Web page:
Have you ever wondered why people call themselves “Reformed”? The word “reformed” generally means “improved”—as in, desperate parents may send an incorrigible adolescent to a reformatory school to get them back in line; politicians promise economic reforms to undo the damage of their predecessors. In theological circles, the word is written with a capital, and acts as a self-designation for those who consider themselves to be direct doctrinal descendants of the progenitors of the Reformation, namely Martin Luther, Jean Calvin, et al.
For example, plain vanilla Baptists get upgraded to “Reformed Baptists” if they embrace not only the tenets of Baptists, but also the doctrines for which the Reformers risked life and limb.
Exactly 499 years to the day (October 31, 1517) the Catholic priest, Martin Luther, nailed, to the door of the Wittenburg Castle Church, his list of 95 things the Catholic Church needed to reform/improve in order to be faithful to what the Bible teaches.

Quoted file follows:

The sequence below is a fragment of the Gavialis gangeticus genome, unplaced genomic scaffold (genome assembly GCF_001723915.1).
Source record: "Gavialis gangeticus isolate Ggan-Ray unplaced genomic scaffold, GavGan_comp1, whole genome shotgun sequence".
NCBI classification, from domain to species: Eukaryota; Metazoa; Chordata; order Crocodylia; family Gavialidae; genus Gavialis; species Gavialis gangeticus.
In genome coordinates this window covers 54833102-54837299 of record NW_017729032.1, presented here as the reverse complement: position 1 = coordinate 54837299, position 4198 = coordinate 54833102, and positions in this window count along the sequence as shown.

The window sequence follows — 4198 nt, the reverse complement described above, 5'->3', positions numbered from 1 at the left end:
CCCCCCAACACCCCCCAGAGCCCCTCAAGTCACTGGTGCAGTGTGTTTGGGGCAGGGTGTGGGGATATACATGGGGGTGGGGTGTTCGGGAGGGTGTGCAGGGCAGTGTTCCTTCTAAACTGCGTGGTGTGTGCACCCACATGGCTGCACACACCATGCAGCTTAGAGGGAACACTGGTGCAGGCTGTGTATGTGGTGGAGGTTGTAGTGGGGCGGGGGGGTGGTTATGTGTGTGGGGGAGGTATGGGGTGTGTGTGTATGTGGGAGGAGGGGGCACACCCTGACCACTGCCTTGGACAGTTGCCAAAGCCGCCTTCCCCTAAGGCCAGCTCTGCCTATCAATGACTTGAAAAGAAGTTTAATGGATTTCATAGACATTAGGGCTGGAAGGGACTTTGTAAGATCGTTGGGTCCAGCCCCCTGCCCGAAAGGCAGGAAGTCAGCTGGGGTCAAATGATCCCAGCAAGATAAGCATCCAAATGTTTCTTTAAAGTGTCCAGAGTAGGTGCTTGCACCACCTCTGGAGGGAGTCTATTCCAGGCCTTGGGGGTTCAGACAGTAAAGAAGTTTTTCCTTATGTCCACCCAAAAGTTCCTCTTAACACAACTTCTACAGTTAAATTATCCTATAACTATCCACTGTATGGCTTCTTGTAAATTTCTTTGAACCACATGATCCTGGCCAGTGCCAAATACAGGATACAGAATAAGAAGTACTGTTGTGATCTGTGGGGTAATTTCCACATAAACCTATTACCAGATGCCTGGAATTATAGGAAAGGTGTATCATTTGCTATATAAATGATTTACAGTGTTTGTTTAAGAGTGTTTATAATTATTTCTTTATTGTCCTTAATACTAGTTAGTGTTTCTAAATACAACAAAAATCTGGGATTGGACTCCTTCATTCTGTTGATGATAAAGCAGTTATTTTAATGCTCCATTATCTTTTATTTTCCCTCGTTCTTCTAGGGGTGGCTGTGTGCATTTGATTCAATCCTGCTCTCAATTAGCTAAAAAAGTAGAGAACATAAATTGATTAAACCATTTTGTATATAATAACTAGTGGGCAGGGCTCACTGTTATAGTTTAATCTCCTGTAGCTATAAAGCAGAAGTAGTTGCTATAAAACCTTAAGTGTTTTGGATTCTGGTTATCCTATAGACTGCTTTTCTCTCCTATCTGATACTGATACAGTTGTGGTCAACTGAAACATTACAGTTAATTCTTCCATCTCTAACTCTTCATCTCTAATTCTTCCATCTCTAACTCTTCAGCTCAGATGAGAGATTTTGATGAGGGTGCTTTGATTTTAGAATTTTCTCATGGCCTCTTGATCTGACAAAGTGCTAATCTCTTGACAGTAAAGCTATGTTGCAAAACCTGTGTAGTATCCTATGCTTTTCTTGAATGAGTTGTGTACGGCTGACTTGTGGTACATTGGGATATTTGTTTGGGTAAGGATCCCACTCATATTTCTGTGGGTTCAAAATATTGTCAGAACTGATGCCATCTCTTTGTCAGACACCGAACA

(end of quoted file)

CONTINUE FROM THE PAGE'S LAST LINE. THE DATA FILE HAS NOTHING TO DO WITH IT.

Reformed folk today come in various subspecies: some don’t hold to all five tenets of the Calvinist TULIP* scheme, others have shed the Reformers’ eschatology and ecclesiology, such as infant baptism. But all who brandish the prefix “Reformed” will share a profound commitment to the five slogans of the Reformation that functioned as the five-fold battle cry of essentials around which all Reformers united.
Ironically, these five mottos are commonly referred to by their Latin monikers. I say it’s ironic because the Reformers were committed to translating the Scriptures and theological writings out of the elitist Latin language and into any and every vernacular tongue imaginable. But the description of this commitment has come to us in Latin: Post tenebras lux,(after darkness light).
Any visitor to South Africa’s Kruger National Park wants to see the Big Five: lion, leopard, elephant, rhino, and buffalo. Though there are countless species to keep career game wardens busy for a lifetime, nothing trumps the satisfaction of spotting the Big Five.
Here is a quick primer on the doctrinal biggies of the Reformation, the so-called “Five Solas.”